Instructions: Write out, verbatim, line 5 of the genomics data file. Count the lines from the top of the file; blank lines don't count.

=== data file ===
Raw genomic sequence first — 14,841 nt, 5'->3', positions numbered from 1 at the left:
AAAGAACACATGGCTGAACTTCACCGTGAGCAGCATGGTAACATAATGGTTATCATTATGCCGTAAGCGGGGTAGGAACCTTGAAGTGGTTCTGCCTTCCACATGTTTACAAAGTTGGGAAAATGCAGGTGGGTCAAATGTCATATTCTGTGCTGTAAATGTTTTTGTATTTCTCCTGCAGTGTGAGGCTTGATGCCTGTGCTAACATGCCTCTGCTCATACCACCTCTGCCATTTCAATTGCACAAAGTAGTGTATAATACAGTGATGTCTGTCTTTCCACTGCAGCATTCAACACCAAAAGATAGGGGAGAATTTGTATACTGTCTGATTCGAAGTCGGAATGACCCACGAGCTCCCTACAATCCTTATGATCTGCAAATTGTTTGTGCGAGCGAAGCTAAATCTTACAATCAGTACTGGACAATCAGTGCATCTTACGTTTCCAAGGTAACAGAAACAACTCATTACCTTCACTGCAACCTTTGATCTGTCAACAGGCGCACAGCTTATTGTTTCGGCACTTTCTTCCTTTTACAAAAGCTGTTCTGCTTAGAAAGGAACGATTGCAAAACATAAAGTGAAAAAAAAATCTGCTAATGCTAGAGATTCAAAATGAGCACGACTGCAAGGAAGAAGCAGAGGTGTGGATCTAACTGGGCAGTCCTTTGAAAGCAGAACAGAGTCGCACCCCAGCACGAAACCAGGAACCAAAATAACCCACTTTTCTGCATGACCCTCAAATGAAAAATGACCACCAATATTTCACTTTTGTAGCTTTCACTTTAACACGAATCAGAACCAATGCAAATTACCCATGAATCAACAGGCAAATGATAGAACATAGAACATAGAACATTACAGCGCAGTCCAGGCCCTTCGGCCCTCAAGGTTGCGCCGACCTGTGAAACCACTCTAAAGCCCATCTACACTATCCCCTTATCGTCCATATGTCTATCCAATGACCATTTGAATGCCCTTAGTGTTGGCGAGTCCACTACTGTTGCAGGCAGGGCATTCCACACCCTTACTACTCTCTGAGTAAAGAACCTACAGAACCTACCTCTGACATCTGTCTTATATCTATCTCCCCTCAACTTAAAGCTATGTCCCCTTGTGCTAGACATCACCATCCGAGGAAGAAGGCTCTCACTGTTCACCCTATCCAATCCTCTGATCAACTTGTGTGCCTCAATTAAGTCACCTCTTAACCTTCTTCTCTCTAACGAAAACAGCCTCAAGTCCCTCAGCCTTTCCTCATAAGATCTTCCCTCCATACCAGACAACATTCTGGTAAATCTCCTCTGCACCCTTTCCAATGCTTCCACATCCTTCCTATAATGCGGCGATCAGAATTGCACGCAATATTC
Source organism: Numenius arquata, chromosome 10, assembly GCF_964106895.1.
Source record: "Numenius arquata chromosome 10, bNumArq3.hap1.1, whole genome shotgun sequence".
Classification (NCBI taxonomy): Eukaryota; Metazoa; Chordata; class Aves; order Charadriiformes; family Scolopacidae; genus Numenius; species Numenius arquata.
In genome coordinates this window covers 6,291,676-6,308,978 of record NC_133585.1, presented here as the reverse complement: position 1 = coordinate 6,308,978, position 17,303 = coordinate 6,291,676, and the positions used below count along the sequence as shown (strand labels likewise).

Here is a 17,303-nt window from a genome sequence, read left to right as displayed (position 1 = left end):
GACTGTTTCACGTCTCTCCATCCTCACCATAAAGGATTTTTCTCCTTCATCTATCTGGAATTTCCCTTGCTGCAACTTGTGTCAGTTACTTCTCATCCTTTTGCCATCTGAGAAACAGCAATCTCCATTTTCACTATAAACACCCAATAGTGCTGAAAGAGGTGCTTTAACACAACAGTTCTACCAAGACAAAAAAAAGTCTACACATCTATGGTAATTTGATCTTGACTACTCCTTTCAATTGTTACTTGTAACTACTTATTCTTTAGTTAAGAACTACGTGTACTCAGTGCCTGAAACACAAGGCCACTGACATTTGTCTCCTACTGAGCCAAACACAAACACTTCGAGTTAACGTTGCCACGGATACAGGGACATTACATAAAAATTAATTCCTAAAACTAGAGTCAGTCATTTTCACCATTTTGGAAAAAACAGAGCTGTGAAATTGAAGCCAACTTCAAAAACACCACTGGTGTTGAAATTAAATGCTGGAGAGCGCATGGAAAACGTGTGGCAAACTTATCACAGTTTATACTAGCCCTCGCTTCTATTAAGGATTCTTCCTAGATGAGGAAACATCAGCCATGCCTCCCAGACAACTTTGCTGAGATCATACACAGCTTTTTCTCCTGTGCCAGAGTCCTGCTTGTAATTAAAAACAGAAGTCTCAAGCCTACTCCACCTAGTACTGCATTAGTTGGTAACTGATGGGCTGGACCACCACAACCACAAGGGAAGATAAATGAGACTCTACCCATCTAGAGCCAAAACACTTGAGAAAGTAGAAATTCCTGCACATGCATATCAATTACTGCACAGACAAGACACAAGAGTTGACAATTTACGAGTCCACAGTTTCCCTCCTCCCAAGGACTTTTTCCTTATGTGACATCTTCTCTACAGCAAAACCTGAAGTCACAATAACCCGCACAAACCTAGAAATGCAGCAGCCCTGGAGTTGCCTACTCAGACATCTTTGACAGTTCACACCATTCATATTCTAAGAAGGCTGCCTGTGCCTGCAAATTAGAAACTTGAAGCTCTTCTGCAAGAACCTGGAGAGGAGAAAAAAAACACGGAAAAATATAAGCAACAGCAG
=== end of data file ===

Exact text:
Classification (NCBI taxonomy): Eukaryota; Metazoa; Chordata; class Aves; order Charadriiformes; family Scolopacidae; genus Numenius; species Numenius arquata.